It’s easy to rely on “show and tell” when communicating with prospects, especially when reps are following a tried and tested sales process. When it comes to SaaS products for instance, a demo could involve a screen share where a rep jumps right into showing off the product by highlighting its main features. But what truly makes the difference in this situation and other stages of the buyer’s journey is the rep’s ability to add a personal and human touch by using stories and storytelling techniques in their sales conversations.
Why tell stories?
We all know this: it takes more than simple facts and figures to convert prospects to customers. If it were that easy, we’d just logically lay out the pros and cons and making decisions would be effortless. But more than we’d like to admit, humans are emotional beings and the power of storytelling helps to interlink logic and emotion.
Stories help answer the age-old questions – “What’s in it for me?” and “Why should I care?” But perhaps more importantly, stories help demonstrate empathy.
And if that ethos angle isn’t enough proof, a study has in fact revealed that the top 10 most empathetic companies generated 50% more earnings when compared to the bottom 10 least empathetic companies.
How to get better at telling stories
That may all sound great, but how do you improve your storytelling abilities? Here are some helpful techniques to keep in mind:
Make it about the customer so they’re the hero. It’s easy for reps to have their brand save the day. But this leaves the prospect on the outside looking in. Give them the most flattering role in the story.
Be entertaining, but stay on topic and keep it relevant. This keeps prospects engaged while making a point. Be sure not to get off topic, making the story too long. And only include details that relate to the customer’s situation. Otherwise it ends up just being a fun story and nothing more.
Have a clear goal before starting a story. Know what you’re trying to achieve such as guiding them to start a free trial or to select a particular package. This will also ensure that the message comes through loud and clear. And, the customer is most likely to proceed accordingly.
Make it personal, relatable, and real to provide context for what is being communicated. Include details that set the story in a situation similar to that of your client with an end result that resembles their desired outcome. This makes it possible for prospects to see themselves actually benefiting from your product or service.
Balance out the narrative with facts and figures to allow the prospect to justify their purchase decision. Remember that buying decisions are emotional and data driven. A well-told story develops both of these. Tell several short stories throughout a presentation so the prospect isn’t overwhelmed with too many facts at once. Plus, they’re more impactful and easier to digest when shared in small doses.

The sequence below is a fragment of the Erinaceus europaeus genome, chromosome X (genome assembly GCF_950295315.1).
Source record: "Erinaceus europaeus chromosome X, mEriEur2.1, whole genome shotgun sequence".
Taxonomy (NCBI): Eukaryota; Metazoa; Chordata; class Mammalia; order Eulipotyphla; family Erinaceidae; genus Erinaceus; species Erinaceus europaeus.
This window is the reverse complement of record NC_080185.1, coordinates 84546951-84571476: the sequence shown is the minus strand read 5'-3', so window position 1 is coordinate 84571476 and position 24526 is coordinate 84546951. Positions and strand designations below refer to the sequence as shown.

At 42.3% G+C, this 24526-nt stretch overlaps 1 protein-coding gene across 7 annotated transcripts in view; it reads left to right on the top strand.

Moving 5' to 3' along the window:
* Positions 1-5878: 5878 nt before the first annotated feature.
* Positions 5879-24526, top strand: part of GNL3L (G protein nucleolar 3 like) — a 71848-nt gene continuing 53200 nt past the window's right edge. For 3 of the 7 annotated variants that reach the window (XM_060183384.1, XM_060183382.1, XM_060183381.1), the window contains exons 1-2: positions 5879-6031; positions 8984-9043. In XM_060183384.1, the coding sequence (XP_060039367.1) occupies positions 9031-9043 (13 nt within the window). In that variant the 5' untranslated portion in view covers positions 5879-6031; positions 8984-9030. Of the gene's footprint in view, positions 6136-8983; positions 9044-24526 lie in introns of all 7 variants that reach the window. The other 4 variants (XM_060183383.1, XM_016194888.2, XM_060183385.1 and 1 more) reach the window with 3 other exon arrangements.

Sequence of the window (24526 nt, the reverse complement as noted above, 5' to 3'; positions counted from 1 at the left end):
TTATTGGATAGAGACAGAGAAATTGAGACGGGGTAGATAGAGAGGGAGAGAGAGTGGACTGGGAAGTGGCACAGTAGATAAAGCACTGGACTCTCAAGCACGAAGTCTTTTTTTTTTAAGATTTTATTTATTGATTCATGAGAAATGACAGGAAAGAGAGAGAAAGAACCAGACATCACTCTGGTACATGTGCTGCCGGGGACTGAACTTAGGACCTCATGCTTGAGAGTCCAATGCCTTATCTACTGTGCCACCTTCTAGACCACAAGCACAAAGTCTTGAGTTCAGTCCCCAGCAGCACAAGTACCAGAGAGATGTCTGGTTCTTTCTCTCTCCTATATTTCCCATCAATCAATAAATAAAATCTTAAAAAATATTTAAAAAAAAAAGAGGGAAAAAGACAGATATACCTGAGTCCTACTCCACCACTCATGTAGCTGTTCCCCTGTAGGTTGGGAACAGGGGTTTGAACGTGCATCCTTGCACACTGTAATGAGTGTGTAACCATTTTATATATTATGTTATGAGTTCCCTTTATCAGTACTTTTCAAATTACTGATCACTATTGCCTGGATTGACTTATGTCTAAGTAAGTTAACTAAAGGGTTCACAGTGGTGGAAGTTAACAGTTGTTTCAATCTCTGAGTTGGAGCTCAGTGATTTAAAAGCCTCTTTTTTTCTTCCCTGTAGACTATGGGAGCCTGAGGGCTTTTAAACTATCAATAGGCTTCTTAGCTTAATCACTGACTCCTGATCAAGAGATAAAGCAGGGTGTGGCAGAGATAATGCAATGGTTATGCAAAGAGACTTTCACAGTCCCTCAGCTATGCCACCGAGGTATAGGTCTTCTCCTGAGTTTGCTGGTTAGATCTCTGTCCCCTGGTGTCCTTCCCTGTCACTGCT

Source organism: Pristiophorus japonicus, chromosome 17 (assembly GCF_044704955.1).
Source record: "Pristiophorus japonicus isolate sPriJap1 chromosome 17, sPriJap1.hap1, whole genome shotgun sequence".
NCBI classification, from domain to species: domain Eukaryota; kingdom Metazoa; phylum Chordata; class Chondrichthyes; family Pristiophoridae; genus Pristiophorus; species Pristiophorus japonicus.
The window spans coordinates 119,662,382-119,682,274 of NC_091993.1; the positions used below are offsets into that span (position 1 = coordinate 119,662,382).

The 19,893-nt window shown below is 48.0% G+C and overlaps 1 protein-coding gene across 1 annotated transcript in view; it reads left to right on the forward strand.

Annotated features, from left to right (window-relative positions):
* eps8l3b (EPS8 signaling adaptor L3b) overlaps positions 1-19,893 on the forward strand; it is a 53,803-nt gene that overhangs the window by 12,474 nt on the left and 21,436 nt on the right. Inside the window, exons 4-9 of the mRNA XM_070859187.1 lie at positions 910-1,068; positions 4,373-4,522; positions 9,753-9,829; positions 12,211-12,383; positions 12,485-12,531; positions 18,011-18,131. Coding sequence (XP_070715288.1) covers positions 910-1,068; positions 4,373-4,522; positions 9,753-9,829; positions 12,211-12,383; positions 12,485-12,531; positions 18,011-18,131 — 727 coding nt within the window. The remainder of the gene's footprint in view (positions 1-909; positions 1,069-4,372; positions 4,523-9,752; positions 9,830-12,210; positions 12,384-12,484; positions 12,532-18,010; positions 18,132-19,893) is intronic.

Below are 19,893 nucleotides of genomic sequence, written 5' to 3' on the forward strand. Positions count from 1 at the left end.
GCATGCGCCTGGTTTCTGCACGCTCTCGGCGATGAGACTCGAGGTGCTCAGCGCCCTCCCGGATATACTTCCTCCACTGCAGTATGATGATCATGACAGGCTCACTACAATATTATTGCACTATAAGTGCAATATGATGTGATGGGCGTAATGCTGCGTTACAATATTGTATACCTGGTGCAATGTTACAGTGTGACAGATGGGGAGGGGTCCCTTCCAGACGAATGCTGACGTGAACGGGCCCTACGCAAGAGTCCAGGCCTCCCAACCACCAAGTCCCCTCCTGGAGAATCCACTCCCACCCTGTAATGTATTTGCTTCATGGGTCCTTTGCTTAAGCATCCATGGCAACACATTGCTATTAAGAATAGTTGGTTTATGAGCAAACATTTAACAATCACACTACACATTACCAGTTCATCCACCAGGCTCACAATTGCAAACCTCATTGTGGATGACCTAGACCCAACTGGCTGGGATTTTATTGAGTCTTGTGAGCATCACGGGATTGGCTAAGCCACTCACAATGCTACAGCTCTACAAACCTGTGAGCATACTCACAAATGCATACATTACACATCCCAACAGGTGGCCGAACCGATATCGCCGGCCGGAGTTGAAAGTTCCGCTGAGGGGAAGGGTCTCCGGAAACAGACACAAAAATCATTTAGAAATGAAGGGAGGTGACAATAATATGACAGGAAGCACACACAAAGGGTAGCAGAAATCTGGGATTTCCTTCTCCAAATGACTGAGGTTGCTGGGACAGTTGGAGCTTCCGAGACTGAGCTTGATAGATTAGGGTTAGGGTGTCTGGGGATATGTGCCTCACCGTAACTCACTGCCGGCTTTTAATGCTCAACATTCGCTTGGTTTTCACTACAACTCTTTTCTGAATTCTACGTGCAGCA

Follow a loose outline with a beginning, middle, and end. This structure increases the connection with the audience while making it easy to follow. For maximum impact, introduce your characters before presenting the main problem. At the conclusion, draw a connection between your product and the solution. This shows the prospect how it will help them bridge the gap between their present situation and desired end state.
Practice your delivery. The old adage “Practice makes perfect” applies here. A poorly told story often leads to more questions than answers. Create an outline as a guide so no important points are left out. Then rehearse until it’s easy to recount each story from memory. Stories need to sound like a natural part of the sales pitch. Plus, this increases confidence. Prospects can sense this making them more comfortable and confident as well.
Use imagery for a stronger impression. This paints a picture, brings the story to life and makes it more memorable. It also makes complex ideas easier to understand while demonstrating clearly how your solution actually addresses their challenges. Metaphors also make it more engaging by drawing prospects further into the story. Increased engagement helps drive the sales process.
Create conflict and suspense to elicit an emotional response. This draws in the audience and encourages them to root for the hero. A quick resolution isn’t relatable or memorable. Sufficiently developing the difficulties in the story and including potential setbacks makes it appear that goals may not be met. Then present your product or service as the solution that allows the hero to win in the end.
Developing your storytelling abilities will allow you to effectively lead prospects through the sales cycle. Doing so makes it easy to demonstrate empathy that distinguishes you from other reps. The resulting trust will accelerate the process and drive stronger results. So, start practicing these techniques so you’re ready to start telling stories to your prospects. In my next post, we’ll look at different types of stories and when to use them in the sales cycle.